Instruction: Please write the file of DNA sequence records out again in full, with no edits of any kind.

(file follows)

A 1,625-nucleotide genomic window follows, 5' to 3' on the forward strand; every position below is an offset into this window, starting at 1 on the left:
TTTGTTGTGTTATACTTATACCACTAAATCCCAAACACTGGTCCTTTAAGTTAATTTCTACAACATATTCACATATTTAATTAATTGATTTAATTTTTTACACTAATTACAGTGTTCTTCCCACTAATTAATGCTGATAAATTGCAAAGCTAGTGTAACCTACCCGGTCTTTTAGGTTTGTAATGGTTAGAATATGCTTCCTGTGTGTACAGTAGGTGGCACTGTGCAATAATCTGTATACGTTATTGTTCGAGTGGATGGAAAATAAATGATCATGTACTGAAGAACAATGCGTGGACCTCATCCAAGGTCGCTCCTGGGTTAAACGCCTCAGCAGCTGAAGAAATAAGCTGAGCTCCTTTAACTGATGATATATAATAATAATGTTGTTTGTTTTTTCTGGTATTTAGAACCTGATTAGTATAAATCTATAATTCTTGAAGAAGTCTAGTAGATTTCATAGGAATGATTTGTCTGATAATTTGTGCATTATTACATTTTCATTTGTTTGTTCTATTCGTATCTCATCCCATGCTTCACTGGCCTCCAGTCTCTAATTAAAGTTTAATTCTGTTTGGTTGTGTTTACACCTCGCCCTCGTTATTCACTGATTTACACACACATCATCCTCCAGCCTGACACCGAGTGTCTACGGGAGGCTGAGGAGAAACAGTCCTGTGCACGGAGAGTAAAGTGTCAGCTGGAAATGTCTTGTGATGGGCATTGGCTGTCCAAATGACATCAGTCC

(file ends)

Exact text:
A 1,625-nucleotide genomic window follows, 5' to 3' on the forward strand; every position below is an offset into this window, starting at 1 on the left:
TTTGTTGTGTTATACTTATACCACTAAATCCCAAACACTGGTCCTTTAAGTTAATTTCTACAACATATTCACATATTTAATTAATTGATTTAATTTTTTACACTAATTACAGTGTTCTTCCCACTAATTAATGCTGATAAATTGCAAAGCTAGTGTAACCTACCCGGTCTTTTAGGTTTGTAATGGTTAGAATATGCTTCCTGTGTGTACAGTAGGTGGCACTGTGCAATAATCTGTATACGTTATTGTTCGAGTGGATGGAAAATAAATGATCATGTACTGAAGAACAATGCGTGGACCTCATCCAAGGTCGCTCCTGGGTTAAACGCCTCAGCAGCTGAAGAAATAAGCTGAGCTCCTTTAACTGATGATATATAATAATAATGTTGTTTGTTTTTTCTGGTATTTAGAACCTGATTAGTATAAATCTATAATTCTTGAAGAAGTCTAGTAGATTTCATAGGAATGATTTGTCTGATAATTTGTGCATTATTACATTTTCATTTGTTTGTTCTATTCGTATCTCATCCCATGCTTCACTGGCCTCCAGTCTCTAATTAAAGTTTAATTCTGTTTGGTTGTGTTTACACCTCGCCCTCGTTATTCACTGATTTACACACACATCATCCTCCAGCCTGACACCGAGTGTCTACGGGAGGCTGAGGAGAAACAGTCCTGTGCACGGAGAGTAAAGTGTCAGCTGGAAATGTCTTGTGATGGGCATTGGCTGTCCAAATGACATCAGTCC